Date of Award


Document Type


Degree Name

Master of Science (MS)

Legacy Department

Civil Engineering


Andrus, Ronald C

Committee Member

Juang , C. Hsein

Committee Member

Pang , Wei C


Two geology-based probabilistic liquefaction potential maps are developed for the 7.5-minute Charleston, South Carolina quadrangle in this thesis. Creation of the maps extends the previous liquefaction potential mapping work of the Charleston peninsula by Hayati and Andrus (2008) and Mount Pleasant by Heidari and Andrus (2010), and improves upon the previous maps by using peak ground accelerations that vary with local site conditions. The GIS software package ArcGIS 10 is used to develop the maps.
Development of the liquefaction potential maps involves the creation of four additional maps needed as inputs. The four additional maps are (1) depth to the top of the Tertiary-age Cooper Marl (dMarl); (2) average shear wave velocity in the top 30 m (VS30); soft-rock peak ground surface acceleration (PGAB-C)for about a 500-year return period; and site-adjusted peak ground surface acceleration (PGASite). The dMarl map is created using the elevation contour maps by Weems and Lemon (1993) and Fairbanks et al. (2008), and topographic information from the South Carolina Department of Natural Resources GIS Data Clearinghouse. Values of dMarl range from 2 m to 24 m.
The VS30 map is created by combining the dMarl map, the surficial geology map by Weems et al. (2011) and the average shear wave velocity values reported in Andrus et al. (2006), and assuming a simple two layer model. The initial VS30 map is refined locally with calculated VS30 values from specific test sites. Mapped values of VS30 range from < 140 m/s to 350 m/s. These VS30 values correpsond to seismic Site Classes D and E, assuming no special Site Class F conditions.
The VS30 map is used with site factors derived by Aboye et al. (2011, 2012) to adjust the map of PGAB-C created from the 2008 USGS National Seismic Hazard Map. The resulting map of peak ground surface acceleration adjusted for site conditions (PGASite) consists of values 15 to 50% higher than values of PGAB-C.
Liquefaction potential for the area is expressed in terms of the liquefaction potential index (LPI) and calculated using relationships by Heidari (2011). These relationships correlate the probability of LPI > 5 (PLPI>5) with the ratio PGASite/MSF (where MSF is the magnitude scaling factor), depth to groundwater table (GWT), and dMarl. To match relationships by Heidari (2011), the geology of the area is grouped into the categories of artificial fill, younger natural sediments, and the Wando Formation.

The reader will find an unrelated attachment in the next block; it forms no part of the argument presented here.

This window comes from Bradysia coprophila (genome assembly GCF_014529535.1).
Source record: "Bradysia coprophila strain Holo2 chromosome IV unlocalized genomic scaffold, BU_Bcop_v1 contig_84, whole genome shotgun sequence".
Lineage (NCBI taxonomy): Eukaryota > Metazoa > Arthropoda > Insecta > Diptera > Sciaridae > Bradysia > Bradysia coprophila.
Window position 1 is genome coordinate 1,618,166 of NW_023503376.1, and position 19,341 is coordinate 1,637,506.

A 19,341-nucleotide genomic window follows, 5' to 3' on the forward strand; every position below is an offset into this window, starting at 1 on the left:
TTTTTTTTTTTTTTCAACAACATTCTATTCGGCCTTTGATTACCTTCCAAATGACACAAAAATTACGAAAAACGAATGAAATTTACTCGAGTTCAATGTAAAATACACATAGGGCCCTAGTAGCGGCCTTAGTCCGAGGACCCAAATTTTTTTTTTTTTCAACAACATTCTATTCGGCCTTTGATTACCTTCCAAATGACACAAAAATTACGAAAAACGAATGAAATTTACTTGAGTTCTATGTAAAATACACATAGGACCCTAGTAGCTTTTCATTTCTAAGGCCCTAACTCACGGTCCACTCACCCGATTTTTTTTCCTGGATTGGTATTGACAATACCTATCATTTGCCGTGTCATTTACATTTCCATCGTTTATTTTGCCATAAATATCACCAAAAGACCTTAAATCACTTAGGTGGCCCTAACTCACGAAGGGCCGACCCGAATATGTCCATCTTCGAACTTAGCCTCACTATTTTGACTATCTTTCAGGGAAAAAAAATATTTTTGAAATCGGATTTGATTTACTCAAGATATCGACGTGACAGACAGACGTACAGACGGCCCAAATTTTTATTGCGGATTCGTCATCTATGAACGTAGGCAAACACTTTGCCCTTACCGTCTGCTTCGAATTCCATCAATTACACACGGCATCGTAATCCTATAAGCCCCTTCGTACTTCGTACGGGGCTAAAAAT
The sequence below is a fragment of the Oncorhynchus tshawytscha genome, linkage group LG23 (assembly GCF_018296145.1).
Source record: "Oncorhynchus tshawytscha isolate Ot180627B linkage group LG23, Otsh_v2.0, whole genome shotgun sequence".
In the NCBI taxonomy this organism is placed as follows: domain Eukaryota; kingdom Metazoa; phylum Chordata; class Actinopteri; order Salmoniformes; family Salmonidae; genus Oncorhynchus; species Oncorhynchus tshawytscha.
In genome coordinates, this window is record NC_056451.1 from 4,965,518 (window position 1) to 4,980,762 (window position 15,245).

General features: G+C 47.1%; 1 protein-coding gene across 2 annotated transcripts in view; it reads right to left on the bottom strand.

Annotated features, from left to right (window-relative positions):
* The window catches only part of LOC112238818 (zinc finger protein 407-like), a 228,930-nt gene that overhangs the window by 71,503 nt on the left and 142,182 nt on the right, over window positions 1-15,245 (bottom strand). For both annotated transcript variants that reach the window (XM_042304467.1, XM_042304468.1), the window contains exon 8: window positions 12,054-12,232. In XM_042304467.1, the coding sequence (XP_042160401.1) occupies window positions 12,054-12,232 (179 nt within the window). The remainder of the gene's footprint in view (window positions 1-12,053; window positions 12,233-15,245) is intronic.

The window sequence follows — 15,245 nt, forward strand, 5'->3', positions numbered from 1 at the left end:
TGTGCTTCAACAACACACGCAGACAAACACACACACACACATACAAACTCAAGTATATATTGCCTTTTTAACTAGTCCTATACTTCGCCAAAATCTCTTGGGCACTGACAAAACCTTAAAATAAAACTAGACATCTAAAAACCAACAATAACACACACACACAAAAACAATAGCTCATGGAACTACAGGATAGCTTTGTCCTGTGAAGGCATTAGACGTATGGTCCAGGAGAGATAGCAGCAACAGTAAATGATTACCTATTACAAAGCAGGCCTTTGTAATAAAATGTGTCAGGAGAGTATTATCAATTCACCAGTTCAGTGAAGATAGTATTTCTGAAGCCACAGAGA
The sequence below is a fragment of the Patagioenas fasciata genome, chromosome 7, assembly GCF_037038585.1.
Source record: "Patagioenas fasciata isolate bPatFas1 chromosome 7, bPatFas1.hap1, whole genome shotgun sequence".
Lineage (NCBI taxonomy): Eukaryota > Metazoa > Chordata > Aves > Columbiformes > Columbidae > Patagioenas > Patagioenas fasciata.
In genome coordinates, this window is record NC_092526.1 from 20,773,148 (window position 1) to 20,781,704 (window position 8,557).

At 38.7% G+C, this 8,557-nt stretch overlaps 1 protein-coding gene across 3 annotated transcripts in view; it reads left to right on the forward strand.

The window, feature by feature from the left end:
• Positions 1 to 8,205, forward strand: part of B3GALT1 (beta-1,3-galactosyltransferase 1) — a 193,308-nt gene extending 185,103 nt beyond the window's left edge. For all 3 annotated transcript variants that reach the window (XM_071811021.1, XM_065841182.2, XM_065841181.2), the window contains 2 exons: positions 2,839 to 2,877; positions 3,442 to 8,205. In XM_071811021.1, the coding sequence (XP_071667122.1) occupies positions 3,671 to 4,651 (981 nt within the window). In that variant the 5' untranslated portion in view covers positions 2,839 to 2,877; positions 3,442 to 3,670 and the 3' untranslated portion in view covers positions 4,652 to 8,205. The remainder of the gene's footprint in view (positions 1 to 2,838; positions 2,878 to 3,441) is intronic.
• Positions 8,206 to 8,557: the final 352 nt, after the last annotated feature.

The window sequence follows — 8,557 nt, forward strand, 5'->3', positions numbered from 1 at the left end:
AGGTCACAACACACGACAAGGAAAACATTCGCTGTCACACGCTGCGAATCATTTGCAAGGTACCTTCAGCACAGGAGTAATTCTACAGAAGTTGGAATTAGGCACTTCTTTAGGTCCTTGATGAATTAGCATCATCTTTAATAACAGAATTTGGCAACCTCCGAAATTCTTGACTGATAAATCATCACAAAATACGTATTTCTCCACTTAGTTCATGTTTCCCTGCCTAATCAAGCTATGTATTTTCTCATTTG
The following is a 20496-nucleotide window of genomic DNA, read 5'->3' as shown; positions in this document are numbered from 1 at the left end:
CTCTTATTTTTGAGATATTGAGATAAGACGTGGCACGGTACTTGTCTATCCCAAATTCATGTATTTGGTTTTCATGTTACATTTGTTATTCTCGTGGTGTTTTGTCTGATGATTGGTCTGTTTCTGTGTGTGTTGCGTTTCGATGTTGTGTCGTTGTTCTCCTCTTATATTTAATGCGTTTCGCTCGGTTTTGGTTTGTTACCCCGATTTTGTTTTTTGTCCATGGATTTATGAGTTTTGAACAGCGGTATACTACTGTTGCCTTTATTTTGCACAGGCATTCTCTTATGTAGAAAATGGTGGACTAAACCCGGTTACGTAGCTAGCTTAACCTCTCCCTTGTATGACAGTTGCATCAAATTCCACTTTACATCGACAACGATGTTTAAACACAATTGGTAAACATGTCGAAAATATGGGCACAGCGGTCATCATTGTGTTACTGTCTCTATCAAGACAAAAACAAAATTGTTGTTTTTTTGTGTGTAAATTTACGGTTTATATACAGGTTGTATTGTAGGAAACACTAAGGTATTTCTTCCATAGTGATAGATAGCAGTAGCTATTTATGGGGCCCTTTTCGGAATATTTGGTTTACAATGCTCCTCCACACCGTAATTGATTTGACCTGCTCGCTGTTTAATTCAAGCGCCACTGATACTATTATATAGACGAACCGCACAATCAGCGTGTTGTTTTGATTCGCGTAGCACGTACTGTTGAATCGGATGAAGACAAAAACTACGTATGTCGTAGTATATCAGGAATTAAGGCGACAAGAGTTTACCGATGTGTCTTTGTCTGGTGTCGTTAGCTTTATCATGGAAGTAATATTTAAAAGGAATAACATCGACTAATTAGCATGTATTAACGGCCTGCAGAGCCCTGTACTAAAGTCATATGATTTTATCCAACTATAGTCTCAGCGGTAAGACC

An analysis of GWT for the quadrangle is conducted using data from Fairbanks et al. (2004) and Mohanan et al. (2006). From this data, a conservative estimate of 1.0 m is initially used for the GWT depth for all areas.
The first liquefaction potential map is based on a moment magnitude (MW) = 7.3 and GWT = 1.0 m for all areas. The second liquefaction potential map is based on MW = 6.9, GWT = 2.0 m for the Wando Formation, and GWT = 1.0 m for areas covered by younger materials. Liquefaction potential values for the MW = 7.3 map are too high when compared to field performance during the 1886 earthquake. Values of liquefaction potential for the MW = 6.9 map coincide more closely with observed field behavior and previous maps for the Charleston peninsula and Mount Pleasant. The highest risk of liquefaction on both maps is found to be in areas with the largest dMarl depths and covered with artificial fill and the younger natural sediments.
A potential use for the liquefaction potential maps is discussed with respect to the resiliency of the roadway and bridge infrastructure of Charleston. All bridges in the quadrangle have abutments located on areas with PLPI>5 = 60 - 100%. The roads with highest risk of liquefaction-induced (i.e., areas of PLPI>5 = 80 - 100%) are located on the Southern end of the peninsula, James Island, and western Mount Pleasant. General recommendations are given for improving the resiliency of bridge infrastructure by taking preventative measures with existing and future structures, and by insuring that inspection and repair of damaged bridge structures take place in a timely manner after an earthquake. The liquefaction potential maps can be used to prioritize areas to be inspected following the next strong earthquake event.